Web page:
Newspaper article The Christian Science Monitor

US Shapes a 'Hit and Run' War ; Strategy in Afghanistan Is to Sustain Pressure on Taliban Long Enough to Fracture Both Its Will and Weaponry

Newspaper article The Christian Science Monitor

US Shapes a 'Hit and Run' War ; Strategy in Afghanistan Is to Sustain Pressure on Taliban Long Enough to Fracture Both Its Will and Weaponry

Article excerpt

WASHINGTON

One month on, the US military strategy in Afghanistan is settling into a hit-and-run campaign of air attacks and ground raids designed to exhaust Taliban patience with months of continuous pressure.

In Pentagon doctrine, it's an "asymmetric" style of warfare that takes advantage of US air power and mobility, while avoiding the Taliban's strength - trench ground defenses.

Whether this strategy can produce something the American public recognizes as victory is an open question. Also unknown is whether US allies will grow impatient with such deliberate methods.

But it remains a kind of fight the Pentagon can prosecute for months to come with the intent of fracturing an opponent's will and weaponry.

"I don't think the Taliban understand what they have unleashed," says Steven Metz, chairman of the regional strategy and planning department at the Army War College in Carlisle, Pa.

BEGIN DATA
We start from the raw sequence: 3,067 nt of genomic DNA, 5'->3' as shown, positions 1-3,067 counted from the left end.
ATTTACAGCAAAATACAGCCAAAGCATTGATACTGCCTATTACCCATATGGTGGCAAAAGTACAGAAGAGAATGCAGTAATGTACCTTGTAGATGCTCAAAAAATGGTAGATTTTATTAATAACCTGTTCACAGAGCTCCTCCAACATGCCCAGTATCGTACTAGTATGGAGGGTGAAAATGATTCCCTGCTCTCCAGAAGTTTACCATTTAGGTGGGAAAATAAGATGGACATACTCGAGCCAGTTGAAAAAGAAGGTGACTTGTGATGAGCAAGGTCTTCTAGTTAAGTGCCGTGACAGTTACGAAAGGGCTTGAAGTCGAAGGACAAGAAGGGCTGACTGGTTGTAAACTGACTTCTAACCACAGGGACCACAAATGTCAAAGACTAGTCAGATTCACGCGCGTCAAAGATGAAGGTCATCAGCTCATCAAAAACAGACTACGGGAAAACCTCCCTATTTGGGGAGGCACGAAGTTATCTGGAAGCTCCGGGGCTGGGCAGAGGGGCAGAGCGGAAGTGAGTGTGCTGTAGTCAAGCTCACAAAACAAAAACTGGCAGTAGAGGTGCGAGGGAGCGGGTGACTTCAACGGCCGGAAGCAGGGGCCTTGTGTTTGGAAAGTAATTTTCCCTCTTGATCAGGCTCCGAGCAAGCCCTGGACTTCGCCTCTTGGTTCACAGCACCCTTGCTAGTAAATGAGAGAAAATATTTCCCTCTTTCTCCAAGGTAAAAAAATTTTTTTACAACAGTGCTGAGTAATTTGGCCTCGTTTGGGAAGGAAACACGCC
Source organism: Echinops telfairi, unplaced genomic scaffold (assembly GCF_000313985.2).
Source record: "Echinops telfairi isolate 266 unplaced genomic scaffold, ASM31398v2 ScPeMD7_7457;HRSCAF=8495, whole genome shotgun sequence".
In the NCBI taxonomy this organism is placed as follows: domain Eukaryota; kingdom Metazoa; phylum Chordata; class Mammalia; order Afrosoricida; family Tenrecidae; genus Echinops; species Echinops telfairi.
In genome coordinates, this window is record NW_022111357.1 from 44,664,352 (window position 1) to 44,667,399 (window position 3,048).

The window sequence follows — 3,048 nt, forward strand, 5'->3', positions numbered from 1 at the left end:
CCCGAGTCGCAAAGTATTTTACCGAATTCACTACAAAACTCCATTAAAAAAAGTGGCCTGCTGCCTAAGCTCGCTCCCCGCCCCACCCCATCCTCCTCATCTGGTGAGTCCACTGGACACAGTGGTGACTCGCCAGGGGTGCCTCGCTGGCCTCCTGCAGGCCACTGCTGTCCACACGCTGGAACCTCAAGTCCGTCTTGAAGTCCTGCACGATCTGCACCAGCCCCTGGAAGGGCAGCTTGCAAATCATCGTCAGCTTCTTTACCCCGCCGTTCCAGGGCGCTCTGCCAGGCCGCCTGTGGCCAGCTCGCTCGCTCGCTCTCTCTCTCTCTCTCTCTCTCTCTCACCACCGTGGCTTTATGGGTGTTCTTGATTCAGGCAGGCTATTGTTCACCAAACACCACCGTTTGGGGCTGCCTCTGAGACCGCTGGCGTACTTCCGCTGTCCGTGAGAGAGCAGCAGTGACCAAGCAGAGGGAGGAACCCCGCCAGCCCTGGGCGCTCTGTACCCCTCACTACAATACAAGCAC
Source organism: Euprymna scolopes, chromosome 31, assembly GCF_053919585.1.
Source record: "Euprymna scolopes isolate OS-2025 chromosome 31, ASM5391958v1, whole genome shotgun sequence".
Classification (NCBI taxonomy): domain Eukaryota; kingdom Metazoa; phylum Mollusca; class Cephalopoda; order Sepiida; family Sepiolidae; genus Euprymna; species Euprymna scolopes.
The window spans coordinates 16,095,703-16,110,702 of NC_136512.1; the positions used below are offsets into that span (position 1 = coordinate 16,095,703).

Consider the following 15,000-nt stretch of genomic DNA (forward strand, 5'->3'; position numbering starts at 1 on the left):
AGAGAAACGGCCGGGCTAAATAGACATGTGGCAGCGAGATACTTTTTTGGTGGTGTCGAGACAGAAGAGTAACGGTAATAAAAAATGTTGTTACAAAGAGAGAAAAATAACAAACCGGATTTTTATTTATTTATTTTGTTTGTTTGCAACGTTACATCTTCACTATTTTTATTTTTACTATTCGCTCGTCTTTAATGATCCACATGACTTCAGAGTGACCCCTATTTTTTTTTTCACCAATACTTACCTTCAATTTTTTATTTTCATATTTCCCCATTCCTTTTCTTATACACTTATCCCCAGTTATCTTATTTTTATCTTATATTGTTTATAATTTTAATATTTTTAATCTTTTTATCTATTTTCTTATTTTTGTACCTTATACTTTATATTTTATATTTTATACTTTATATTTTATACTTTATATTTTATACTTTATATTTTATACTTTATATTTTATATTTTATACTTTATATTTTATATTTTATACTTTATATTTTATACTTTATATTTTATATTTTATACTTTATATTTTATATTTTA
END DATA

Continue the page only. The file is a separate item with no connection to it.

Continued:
Since the US began bombing Taliban and Al Qaeda targets on Oct. 7, Department of Defense officials have been stung by criticism from some Western analysts and Northern Alliance rebels that the US attacks have been limited and ineffectual. The Pentagon didn't help itself when the person giving a press briefing, early on, inaccurately described Taliban combat power as "eviscerated."

Washington, in turn, has been unimpressed by Northern Alliance fighting prowess. Lawmakers are already openly speculating about the extent to which substantial deployments of US ground troops will be needed to root out Taliban forces.

Heavy US troop units indeed may eventually be needed, say Pentagon strategists. But that decision is in the future. For now, they are arguing that America needs to remain patient and, in essence, give war a chance.

"We're doing our work on our timeline," said Gen. Tommy Franks, commander of US forces in Afghanistan, in a broadcast appearance over the weekend.

In a recent blitz of public statements, General Franks and other military leaders have been describing the Afghanistan effort as a war unlike any the US has experienced before. Its goal is not the occupation of strategic territory, but rather the destruction of a terrorist network and its support structure.

Turning up the pressure

Plans do not call for a linear progression of an air war, followed by Special Operations Forces, and then introduction of ground troops. Rather, these different kinds of forces are all "tools in our toolbox," according to Franks. At certain times, the US will use one or more of these tools, as conditions warrant.

The point is to ensure that the Taliban and its Al Qaeda allies are always under pressure and on the defensive. This compounds any material destruction inflicted by US forces.

Eventually, goes the plan, the strain of constant vigilance will begin to crack Taliban leaders' control, communications, and will to fight. …

Search by... Author
Show... All Results Primary Sources Peer-reviewed

Oops!

An unknown error has occurred. Please click the button below to reload the page. If the problem persists, please try again in a little while.